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Lancet. 1987 Feb 21;1(8530):426-9.

The dominance of salt in manufactured food in the sodium intake of affluent societies.


Statistical analyses suggest that 25-50% of the salt intake of Western populations is derived from the discretionary use of cooking and table salt. Yet direct estimates of discretionary salt use by a lithium technique show that in one community in Britain this source contributed only 15% to total intake. The estimates of discretionary salt use in Finland, the United States, and Britain have been exaggerated because salt losses in cooking water were not considered. Only about a quarter of cooking salt actually enters the consumed food; allowance for this in statistical calculations makes data on dietary intake similar to those assessed from urinary sodium excretion. Daily salt intake in Britain averages about 10.7 g for adult men and 8.0 g for women, figures similar to those from countries in northern Europe. The natural salt content of food provides about 10% intake, the remaining 75% being derived from salt added by manufacturers; drinking water provides a negligible amount. Any programme for reducing the salt consumption of a population should therefore concentrate primarily on a reduction in the salt used during food processing.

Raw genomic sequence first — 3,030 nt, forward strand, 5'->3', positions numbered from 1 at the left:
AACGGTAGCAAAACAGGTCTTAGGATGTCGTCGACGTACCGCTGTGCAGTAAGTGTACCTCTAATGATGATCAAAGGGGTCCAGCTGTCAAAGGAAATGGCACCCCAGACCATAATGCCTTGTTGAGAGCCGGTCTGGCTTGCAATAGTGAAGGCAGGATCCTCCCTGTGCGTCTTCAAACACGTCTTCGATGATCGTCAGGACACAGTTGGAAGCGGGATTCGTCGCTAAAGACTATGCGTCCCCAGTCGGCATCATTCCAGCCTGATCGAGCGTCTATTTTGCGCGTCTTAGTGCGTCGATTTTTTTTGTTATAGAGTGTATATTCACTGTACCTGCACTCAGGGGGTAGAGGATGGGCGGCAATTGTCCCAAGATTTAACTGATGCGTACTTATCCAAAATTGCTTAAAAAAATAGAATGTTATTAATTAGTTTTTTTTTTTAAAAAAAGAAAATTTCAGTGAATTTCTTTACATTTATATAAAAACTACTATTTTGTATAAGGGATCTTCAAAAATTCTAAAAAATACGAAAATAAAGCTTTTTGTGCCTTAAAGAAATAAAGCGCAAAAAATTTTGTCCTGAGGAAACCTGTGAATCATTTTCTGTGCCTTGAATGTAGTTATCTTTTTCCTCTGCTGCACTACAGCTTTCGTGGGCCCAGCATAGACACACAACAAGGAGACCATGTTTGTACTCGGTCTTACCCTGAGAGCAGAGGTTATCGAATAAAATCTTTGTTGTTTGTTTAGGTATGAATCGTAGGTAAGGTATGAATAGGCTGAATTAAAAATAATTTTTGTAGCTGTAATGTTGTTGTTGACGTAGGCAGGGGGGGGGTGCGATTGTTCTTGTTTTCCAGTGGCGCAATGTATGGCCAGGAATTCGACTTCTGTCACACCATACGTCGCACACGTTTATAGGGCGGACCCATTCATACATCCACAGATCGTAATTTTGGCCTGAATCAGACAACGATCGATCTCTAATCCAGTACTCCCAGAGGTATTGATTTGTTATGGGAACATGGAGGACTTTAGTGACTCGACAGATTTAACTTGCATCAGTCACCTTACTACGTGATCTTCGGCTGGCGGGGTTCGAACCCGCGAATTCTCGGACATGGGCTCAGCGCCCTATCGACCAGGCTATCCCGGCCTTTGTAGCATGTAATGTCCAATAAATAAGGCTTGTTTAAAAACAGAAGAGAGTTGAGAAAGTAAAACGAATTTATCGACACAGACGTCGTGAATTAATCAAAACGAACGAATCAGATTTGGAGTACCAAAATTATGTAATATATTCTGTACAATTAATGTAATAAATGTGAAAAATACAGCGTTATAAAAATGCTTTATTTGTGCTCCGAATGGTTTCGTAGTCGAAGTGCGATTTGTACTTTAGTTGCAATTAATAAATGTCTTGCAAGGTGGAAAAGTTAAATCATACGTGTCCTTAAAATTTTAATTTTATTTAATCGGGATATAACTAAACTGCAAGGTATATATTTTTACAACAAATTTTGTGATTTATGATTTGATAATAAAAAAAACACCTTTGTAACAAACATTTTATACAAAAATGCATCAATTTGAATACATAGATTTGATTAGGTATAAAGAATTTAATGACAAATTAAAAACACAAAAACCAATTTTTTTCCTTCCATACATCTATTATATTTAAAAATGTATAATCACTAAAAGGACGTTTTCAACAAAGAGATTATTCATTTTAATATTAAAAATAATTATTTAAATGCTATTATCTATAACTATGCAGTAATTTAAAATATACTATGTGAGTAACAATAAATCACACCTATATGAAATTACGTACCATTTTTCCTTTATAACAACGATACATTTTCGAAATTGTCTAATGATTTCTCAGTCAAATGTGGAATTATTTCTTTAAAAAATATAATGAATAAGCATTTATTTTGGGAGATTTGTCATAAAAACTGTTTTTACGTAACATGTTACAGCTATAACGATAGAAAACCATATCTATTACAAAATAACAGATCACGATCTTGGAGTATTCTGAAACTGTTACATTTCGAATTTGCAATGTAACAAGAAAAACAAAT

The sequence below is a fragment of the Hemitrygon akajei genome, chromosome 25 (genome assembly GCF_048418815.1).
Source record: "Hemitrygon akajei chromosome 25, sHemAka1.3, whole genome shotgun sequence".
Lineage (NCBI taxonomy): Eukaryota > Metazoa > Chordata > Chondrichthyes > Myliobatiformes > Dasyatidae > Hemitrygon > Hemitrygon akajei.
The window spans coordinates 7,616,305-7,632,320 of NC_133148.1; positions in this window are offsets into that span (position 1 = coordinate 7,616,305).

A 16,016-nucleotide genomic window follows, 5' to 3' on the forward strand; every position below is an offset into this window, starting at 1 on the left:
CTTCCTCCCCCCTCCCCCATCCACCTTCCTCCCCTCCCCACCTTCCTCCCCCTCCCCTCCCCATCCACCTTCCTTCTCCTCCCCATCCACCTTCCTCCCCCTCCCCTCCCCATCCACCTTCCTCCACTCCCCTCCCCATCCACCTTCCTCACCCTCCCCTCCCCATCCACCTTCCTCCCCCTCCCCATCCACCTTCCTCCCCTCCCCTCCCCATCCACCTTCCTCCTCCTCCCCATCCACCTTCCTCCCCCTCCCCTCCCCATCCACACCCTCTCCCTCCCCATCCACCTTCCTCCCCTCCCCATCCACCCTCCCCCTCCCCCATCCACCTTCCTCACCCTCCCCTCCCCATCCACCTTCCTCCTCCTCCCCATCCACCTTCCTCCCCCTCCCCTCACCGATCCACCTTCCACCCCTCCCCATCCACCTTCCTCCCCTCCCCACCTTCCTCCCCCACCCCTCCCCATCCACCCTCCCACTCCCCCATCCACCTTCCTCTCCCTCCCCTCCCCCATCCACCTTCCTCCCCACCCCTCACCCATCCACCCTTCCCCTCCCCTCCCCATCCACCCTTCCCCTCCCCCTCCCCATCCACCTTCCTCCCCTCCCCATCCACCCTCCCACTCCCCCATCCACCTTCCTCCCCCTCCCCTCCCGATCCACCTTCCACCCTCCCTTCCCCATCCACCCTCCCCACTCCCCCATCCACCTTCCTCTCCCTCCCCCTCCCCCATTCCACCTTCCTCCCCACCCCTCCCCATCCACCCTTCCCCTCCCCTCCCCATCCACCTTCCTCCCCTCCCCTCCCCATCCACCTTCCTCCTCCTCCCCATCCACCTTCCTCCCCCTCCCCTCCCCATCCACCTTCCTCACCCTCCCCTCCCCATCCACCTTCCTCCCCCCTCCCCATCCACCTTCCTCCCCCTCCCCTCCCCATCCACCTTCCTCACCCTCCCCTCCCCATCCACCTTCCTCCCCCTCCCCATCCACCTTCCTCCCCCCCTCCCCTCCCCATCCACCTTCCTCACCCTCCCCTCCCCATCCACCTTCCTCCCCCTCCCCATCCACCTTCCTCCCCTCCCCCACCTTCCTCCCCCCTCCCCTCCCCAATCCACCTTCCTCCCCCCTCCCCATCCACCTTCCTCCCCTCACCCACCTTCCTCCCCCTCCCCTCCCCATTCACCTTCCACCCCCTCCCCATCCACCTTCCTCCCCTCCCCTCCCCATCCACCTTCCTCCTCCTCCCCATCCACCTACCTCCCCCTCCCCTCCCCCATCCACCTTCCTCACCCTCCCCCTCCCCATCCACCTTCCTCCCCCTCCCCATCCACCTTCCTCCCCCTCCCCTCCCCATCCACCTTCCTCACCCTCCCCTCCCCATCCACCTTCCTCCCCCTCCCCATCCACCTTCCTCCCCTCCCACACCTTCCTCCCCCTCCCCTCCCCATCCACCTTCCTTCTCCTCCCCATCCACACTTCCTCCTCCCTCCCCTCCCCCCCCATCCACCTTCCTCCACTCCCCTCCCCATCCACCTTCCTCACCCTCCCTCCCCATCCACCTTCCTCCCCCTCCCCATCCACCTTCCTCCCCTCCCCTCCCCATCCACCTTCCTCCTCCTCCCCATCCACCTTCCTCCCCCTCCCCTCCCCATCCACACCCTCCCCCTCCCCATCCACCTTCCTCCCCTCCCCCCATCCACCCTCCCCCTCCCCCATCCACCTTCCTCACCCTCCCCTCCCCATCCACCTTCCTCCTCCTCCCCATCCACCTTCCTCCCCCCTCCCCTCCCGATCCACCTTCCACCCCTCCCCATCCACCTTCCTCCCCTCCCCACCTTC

[Indexed for MEDLINE]

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